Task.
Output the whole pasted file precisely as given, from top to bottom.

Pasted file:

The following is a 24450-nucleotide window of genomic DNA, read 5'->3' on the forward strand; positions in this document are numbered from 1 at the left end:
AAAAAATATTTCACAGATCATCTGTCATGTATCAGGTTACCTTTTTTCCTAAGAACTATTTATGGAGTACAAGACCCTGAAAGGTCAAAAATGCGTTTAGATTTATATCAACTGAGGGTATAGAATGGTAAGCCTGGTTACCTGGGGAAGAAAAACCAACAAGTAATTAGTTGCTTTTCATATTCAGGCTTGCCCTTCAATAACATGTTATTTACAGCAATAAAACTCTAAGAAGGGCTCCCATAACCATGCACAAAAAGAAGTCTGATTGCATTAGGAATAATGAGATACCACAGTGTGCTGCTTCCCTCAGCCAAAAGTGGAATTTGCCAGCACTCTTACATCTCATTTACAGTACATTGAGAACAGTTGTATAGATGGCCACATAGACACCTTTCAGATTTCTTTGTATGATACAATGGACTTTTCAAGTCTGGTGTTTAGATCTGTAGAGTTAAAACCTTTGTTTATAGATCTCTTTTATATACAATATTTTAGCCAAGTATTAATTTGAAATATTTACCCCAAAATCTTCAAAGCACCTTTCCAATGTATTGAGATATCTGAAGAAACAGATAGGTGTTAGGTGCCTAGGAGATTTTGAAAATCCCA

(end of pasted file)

The following is a 24450-nucleotide window of genomic DNA, read 5'->3' on the forward strand; positions in this document are numbered from 1 at the left end:
AAAAAATATTTCACAGATCATCTGTCATGTATCAGGTTACCTTTTTTCCTAAGAACTATTTATGGAGTACAAGACCCTGAAAGGTCAAAAATGCGTTTAGATTTATATCAACTGAGGGTATAGAATGGTAAGCCTGGTTACCTGGGGAAGAAAAACCAACAAGTAATTAGTTGCTTTTCATATTCAGGCTTGCCCTTCAATAACATGTTATTTACAGCAATAAAACTCTAAGAAGGGCTCCCATAACCATGCACAAAAAGAAGTCTGATTGCATTAGGAATAATGAGATACCACAGTGTGCTGCTTCCCTCAGCCAAAAGTGGAATTTGCCAGCACTCTTACATCTCATTTACAGTACATTGAGAACAGTTGTATAGATGGCCACATAGACACCTTTCAGATTTCTTTGTATGATACAATGGACTTTTCAAGTCTGGTGTTTAGATCTGTAGAGTTAAAACCTTTGTTTATAGATCTCTTTTATATACAATATTTTAGCCAAGTATTAATTTGAAATATTTACCCCAAAATCTTCAAAGCACCTTTCCAATGTATTGAGATATCTGAAGAAACAGATAGGTGTTAGGTGCCTAGGAGATTTTGAAAATCCCA